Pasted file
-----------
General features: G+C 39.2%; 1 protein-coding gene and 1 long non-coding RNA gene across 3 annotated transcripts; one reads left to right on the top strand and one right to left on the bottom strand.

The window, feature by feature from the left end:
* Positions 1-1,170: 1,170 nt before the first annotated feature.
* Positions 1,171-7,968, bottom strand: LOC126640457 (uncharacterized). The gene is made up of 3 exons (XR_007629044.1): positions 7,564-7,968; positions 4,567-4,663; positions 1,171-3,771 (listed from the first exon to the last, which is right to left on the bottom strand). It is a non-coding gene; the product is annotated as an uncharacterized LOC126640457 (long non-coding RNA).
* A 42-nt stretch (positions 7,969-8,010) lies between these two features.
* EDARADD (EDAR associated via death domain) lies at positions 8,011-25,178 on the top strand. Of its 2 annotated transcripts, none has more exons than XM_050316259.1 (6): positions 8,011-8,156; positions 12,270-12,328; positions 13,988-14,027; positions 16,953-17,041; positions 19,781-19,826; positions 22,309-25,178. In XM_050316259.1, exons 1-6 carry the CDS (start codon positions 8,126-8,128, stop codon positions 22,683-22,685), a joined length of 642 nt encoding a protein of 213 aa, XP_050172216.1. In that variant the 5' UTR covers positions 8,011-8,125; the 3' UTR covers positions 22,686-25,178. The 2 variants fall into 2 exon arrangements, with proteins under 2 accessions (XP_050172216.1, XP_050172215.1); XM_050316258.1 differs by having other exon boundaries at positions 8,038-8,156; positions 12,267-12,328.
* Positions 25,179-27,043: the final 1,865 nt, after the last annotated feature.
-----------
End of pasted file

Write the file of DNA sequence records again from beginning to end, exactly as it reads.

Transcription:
General features: G+C 39.2%; 1 protein-coding gene and 1 long non-coding RNA gene across 3 annotated transcripts; one reads left to right on the top strand and one right to left on the bottom strand.

The window, feature by feature from the left end:
* Positions 1-1,170: 1,170 nt before the first annotated feature.
* Positions 1,171-7,968, bottom strand: LOC126640457 (uncharacterized). The gene is made up of 3 exons (XR_007629044.1): positions 7,564-7,968; positions 4,567-4,663; positions 1,171-3,771 (listed from the first exon to the last, which is right to left on the bottom strand). It is a non-coding gene; the product is annotated as an uncharacterized LOC126640457 (long non-coding RNA).
* A 42-nt stretch (positions 7,969-8,010) lies between these two features.
* EDARADD (EDAR associated via death domain) lies at positions 8,011-25,178 on the top strand. Of its 2 annotated transcripts, none has more exons than XM_050316259.1 (6): positions 8,011-8,156; positions 12,270-12,328; positions 13,988-14,027; positions 16,953-17,041; positions 19,781-19,826; positions 22,309-25,178. In XM_050316259.1, exons 1-6 carry the CDS (start codon positions 8,126-8,128, stop codon positions 22,683-22,685), a joined length of 642 nt encoding a protein of 213 aa, XP_050172216.1. In that variant the 5' UTR covers positions 8,011-8,125; the 3' UTR covers positions 22,686-25,178. The 2 variants fall into 2 exon arrangements, with proteins under 2 accessions (XP_050172216.1, XP_050172215.1); XM_050316258.1 differs by having other exon boundaries at positions 8,038-8,156; positions 12,267-12,328.
* Positions 25,179-27,043: the final 1,865 nt, after the last annotated feature.